What is Better Than Caring For Orphans?

Changing the Stories of the Faces of Poverty


I know your heart is much like mine and is touched deeply when you hear the plight of orphans around the world.

But this blog post shot an arrow through my soul. This hit home in a big way.

As most of you already know, there is a way to care for children around the world who live in poverty,

through organizations like Compassion and others.

BUT it is not just about “caring for orphans” as one Compassion blogger, Shaun Groves says:

“It’s estimated there are 147 million orphans on the planet today. Four out of five of them were orphaned by poverty, not by death.

Mom and dad didn’t pass away. But mom and dad, unable to meet their child’s most basic needs, gave them up so they could live.

Is there a greater love than this?

This is best.

As much as I love my (adopted) son I wish Compassion had been in his neighborhood when he was eighteen months old, when his seizures started. Malnutrition so ravaged his little mind that his mother kissed him goodbye one morning, wrapped him in a blanket and – because of love – gave him the life she couldn’t afford to provide.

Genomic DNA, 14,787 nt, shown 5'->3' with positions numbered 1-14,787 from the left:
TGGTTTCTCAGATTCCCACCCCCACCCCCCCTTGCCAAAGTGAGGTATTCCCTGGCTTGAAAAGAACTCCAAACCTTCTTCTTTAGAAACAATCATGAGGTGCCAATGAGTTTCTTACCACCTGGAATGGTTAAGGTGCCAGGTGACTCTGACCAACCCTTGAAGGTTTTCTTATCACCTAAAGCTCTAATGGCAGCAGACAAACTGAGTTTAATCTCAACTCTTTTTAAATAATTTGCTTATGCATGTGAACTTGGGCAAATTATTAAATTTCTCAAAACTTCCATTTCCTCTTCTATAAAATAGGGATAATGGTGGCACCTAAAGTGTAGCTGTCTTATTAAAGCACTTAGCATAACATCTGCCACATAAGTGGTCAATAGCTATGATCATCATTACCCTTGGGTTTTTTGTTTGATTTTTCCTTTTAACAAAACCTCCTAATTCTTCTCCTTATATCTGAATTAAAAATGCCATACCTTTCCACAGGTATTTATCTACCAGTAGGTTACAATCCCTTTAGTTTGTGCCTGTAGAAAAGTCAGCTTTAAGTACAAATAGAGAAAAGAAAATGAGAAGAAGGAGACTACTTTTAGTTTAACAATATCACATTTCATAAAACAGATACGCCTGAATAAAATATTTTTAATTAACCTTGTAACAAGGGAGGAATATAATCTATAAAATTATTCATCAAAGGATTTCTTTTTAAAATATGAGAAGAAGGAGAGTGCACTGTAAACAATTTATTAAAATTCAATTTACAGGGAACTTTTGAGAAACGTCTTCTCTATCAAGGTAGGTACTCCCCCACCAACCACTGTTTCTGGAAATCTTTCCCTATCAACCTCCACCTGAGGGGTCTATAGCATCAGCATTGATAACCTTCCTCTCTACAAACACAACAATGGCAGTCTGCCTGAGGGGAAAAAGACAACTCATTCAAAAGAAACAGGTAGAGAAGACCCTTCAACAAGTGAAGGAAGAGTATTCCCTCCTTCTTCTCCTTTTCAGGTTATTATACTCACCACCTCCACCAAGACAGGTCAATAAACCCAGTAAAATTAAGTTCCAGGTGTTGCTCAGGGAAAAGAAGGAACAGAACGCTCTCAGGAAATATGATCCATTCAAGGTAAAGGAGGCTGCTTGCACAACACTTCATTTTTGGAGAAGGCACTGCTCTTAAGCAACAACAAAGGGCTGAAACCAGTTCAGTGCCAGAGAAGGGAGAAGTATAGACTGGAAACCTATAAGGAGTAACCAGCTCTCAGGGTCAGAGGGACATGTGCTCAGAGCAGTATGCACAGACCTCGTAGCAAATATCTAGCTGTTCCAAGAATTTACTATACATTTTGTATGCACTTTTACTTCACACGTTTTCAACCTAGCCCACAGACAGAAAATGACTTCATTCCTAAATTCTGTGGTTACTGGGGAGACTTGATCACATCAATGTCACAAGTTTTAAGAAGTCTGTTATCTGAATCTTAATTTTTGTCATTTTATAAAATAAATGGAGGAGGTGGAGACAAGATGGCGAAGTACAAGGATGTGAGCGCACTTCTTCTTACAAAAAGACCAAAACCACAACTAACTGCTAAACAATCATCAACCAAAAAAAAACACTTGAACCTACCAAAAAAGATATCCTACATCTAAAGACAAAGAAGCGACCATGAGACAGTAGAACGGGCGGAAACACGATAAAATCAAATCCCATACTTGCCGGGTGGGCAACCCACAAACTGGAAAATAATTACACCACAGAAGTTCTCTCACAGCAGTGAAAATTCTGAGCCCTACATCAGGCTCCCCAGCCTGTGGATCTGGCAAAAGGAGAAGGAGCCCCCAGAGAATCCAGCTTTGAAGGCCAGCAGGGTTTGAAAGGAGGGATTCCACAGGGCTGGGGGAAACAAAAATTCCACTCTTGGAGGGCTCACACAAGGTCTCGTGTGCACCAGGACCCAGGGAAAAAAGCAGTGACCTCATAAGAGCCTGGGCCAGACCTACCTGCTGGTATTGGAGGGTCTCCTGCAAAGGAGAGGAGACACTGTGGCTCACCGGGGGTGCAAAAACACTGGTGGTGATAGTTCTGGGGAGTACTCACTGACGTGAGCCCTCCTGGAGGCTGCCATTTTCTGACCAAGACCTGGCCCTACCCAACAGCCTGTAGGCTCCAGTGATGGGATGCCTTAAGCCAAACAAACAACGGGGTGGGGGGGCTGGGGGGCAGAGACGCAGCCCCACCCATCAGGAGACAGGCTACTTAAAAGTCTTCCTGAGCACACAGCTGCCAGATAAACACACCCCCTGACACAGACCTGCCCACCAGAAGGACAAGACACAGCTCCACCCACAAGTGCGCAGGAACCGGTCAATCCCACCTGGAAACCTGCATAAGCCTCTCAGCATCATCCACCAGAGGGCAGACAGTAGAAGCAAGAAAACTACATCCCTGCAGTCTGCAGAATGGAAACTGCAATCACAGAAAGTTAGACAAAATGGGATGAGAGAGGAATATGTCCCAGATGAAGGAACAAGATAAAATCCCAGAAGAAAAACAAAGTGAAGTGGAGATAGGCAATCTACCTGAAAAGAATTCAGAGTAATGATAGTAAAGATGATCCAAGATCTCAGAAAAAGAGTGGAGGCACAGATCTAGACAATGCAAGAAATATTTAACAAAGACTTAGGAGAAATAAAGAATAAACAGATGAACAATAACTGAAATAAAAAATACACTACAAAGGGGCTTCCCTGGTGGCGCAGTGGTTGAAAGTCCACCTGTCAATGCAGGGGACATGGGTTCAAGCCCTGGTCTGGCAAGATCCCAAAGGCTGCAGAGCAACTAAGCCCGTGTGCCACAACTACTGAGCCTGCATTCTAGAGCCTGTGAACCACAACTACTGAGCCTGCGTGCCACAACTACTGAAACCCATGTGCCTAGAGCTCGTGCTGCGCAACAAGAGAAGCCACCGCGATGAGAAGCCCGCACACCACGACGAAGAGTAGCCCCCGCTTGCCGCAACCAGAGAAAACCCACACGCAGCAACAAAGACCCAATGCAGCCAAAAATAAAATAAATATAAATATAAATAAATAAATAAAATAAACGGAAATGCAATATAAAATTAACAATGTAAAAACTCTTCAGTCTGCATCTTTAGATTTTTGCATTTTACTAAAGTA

If Compassion had been there, sure, I would miss out on being his dad. But tonight he would be tucked into bed by a mother who has his face. And she would smile his smile when he laughs.

Sponsoring a child saves families. It’s orphan prevention. It’s giving boys and girls best.

Is there any better way to spend $38 this month?”


Okay, so, yes, we sponsor children…but could we do more? Could we give until it becomes “sacrificial giving”.

Not just “check it off your list” giving. But making a difference giving. Deep giving.

Giving until it changes the stories of the faces of poverty.

Long Main Video from Compassion International on Vimeo.

“We as a child…we are seeds. And if someone just take us and put us in the right earth and give us water through letters

and water through the team of Compassion…we start growing, and one day we start giving fruits.”

changing the face of poverty

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